Yeah, gbagyt's Soltari deck (along with mihahitlor's one, which had a token-making/Honor of the Pure subtheme in place of the blades) here does not have its best showing despite a strong new entry like Predator Ooze (I decided to develop my four favorite Endangered decks, Avatar, Demon, Sphinx and Ooze, by cycling through them, so Oozes will come back in July. Hope the hot climate will do better for them).

 

 Facing a bunch of blade-carrying, Mirror Entity-pumped shadow creatures at an early turn is good game for any deck that can't find a fast and reliable answer to the sheer beating. To the point I almost wonder if Soltari (and thei dark cousin Dauthi, but especially Soltari) really belong to Endangered events. Too early to tell, probably, since we didn't see a lot of them this past year (according to the Tribe Popularity Survey, they had been used only one other time since in the last 50 events). But I can see them join Ally, Artificer, Eldrazi, Kor, Myr, and Rat among the "Not-So-Much-Endangered" Endangered tribes. And look, a blade deck with Steelshaper's Gift! I can hear apaulogy's "ha-ha!" right now. But I can guess AJ_Impy would say that with Stoneforge Mystic in it, this deck would have been even more problematic, so it's a case of limiting the damage. (Ok, I'll stop making you say stuff, guys. You can just write your comments in the proper section). I, for one, agree with apa that we might see a new proliferation of blade decks using alternative tutors now, just like what happened in Modern after Stoneforge was banned (the very reason Steelshaper's Gift's status changed from obscure, specialized tutor sold in bulk to hot uncommon).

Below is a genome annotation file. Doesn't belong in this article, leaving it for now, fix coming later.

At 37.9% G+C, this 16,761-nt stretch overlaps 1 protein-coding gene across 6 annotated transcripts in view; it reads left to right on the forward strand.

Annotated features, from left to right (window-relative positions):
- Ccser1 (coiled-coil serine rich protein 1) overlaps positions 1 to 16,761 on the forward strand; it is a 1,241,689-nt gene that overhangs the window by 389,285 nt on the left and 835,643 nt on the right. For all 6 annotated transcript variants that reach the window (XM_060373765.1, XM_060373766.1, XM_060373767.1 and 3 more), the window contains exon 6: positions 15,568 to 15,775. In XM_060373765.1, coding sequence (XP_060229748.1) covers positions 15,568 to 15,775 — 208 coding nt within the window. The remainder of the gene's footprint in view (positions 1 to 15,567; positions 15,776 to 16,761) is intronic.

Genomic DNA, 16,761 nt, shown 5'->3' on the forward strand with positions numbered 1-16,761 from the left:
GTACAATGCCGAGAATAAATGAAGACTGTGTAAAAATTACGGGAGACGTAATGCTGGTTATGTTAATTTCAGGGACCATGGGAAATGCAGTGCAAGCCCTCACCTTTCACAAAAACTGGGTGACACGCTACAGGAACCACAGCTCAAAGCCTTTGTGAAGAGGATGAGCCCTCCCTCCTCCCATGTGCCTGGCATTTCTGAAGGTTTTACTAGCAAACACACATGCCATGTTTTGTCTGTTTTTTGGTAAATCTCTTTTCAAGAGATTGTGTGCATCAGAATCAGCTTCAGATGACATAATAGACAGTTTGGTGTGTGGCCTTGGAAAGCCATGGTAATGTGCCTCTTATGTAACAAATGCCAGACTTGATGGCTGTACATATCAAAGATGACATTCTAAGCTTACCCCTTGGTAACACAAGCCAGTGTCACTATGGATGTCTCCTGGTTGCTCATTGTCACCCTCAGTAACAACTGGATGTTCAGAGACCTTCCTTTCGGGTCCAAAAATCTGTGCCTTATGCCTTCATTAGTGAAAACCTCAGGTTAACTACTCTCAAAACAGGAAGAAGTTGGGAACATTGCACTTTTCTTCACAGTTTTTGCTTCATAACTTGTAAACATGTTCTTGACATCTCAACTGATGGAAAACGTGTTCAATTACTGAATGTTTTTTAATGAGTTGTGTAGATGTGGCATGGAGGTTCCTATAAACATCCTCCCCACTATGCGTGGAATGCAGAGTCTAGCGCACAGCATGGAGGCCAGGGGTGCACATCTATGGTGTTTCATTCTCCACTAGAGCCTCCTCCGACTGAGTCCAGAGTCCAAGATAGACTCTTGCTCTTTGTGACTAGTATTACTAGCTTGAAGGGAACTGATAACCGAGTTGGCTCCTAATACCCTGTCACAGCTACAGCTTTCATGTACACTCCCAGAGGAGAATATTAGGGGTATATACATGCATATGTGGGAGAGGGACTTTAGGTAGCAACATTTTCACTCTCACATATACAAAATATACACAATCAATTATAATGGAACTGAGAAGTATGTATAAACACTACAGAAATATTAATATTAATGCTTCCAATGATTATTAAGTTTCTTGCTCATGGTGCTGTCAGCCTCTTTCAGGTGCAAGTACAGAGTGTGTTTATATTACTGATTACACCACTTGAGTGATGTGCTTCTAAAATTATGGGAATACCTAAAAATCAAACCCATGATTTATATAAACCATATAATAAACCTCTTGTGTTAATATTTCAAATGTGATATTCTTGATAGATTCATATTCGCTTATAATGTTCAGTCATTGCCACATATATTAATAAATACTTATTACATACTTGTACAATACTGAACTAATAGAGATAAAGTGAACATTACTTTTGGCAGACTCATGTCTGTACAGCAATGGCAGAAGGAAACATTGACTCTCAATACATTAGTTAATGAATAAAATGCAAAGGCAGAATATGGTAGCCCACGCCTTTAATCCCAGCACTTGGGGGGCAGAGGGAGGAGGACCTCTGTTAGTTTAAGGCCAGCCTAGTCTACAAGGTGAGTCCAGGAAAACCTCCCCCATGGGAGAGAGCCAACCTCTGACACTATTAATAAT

But we skipped a position, and it's time to congratulate raf.azevedo for his third victory in a Tribal Apocalypse event (a heavy one, with the only 4-0 score of the event), which puts him at the 4th place in the Hall of Fame All-time Ranking. Good job, man! And despite what people would think these days, his past top placements weren't achieved with a Living End deck, but with Dragons and Elves. This one was, though, and we already saw the infinite variations of tribes fitting the Living End shell (during Endangered Week the choice is usually Mutant); for instance, you can see one here from last month's 4th placement. Now that finally the Living End shenanigan attained top spot, can we hope it will be put at rest for a while? Because abusing a tech is all but the best way to have it banned in the long run.